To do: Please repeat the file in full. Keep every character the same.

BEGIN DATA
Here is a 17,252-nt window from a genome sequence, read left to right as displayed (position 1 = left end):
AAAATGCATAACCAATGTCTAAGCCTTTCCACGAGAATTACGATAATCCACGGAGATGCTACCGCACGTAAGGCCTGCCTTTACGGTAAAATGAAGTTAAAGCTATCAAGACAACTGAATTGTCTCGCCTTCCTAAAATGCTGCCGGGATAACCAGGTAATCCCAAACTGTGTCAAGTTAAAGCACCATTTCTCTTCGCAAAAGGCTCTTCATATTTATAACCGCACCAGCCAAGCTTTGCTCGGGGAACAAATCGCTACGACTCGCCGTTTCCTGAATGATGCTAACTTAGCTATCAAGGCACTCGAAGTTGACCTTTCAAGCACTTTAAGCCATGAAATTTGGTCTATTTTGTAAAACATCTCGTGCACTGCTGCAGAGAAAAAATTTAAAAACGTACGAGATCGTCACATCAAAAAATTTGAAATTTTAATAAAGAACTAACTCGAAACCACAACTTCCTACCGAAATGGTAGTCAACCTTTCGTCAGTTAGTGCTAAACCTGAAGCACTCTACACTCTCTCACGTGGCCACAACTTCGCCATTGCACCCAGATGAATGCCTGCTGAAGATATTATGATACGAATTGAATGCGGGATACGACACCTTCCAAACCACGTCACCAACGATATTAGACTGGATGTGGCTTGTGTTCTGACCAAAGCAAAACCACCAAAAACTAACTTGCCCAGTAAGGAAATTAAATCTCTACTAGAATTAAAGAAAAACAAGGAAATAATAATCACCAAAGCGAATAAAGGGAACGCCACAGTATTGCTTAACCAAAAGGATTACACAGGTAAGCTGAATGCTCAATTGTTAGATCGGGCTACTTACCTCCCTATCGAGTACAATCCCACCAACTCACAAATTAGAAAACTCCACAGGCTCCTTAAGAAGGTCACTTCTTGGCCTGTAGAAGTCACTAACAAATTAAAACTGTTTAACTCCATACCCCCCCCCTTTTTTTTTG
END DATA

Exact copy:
Here is a 17,252-nt window from a genome sequence, read left to right as displayed (position 1 = left end):
AAAATGCATAACCAATGTCTAAGCCTTTCCACGAGAATTACGATAATCCACGGAGATGCTACCGCACGTAAGGCCTGCCTTTACGGTAAAATGAAGTTAAAGCTATCAAGACAACTGAATTGTCTCGCCTTCCTAAAATGCTGCCGGGATAACCAGGTAATCCCAAACTGTGTCAAGTTAAAGCACCATTTCTCTTCGCAAAAGGCTCTTCATATTTATAACCGCACCAGCCAAGCTTTGCTCGGGGAACAAATCGCTACGACTCGCCGTTTCCTGAATGATGCTAACTTAGCTATCAAGGCACTCGAAGTTGACCTTTCAAGCACTTTAAGCCATGAAATTTGGTCTATTTTGTAAAACATCTCGTGCACTGCTGCAGAGAAAAAATTTAAAAACGTACGAGATCGTCACATCAAAAAATTTGAAATTTTAATAAAGAACTAACTCGAAACCACAACTTCCTACCGAAATGGTAGTCAACCTTTCGTCAGTTAGTGCTAAACCTGAAGCACTCTACACTCTCTCACGTGGCCACAACTTCGCCATTGCACCCAGATGAATGCCTGCTGAAGATATTATGATACGAATTGAATGCGGGATACGACACCTTCCAAACCACGTCACCAACGATATTAGACTGGATGTGGCTTGTGTTCTGACCAAAGCAAAACCACCAAAAACTAACTTGCCCAGTAAGGAAATTAAATCTCTACTAGAATTAAAGAAAAACAAGGAAATAATAATCACCAAAGCGAATAAAGGGAACGCCACAGTATTGCTTAACCAAAAGGATTACACAGGTAAGCTGAATGCTCAATTGTTAGATCGGGCTACTTACCTCCCTATCGAGTACAATCCCACCAACTCACAAATTAGAAAACTCCACAGGCTCCTTAAGAAGGTCACTTCTTGGCCTGTAGAAGTCACTAACAAATTAAAACTGTTTAACTCCATACCCCCCCCCTTTTTTTTTG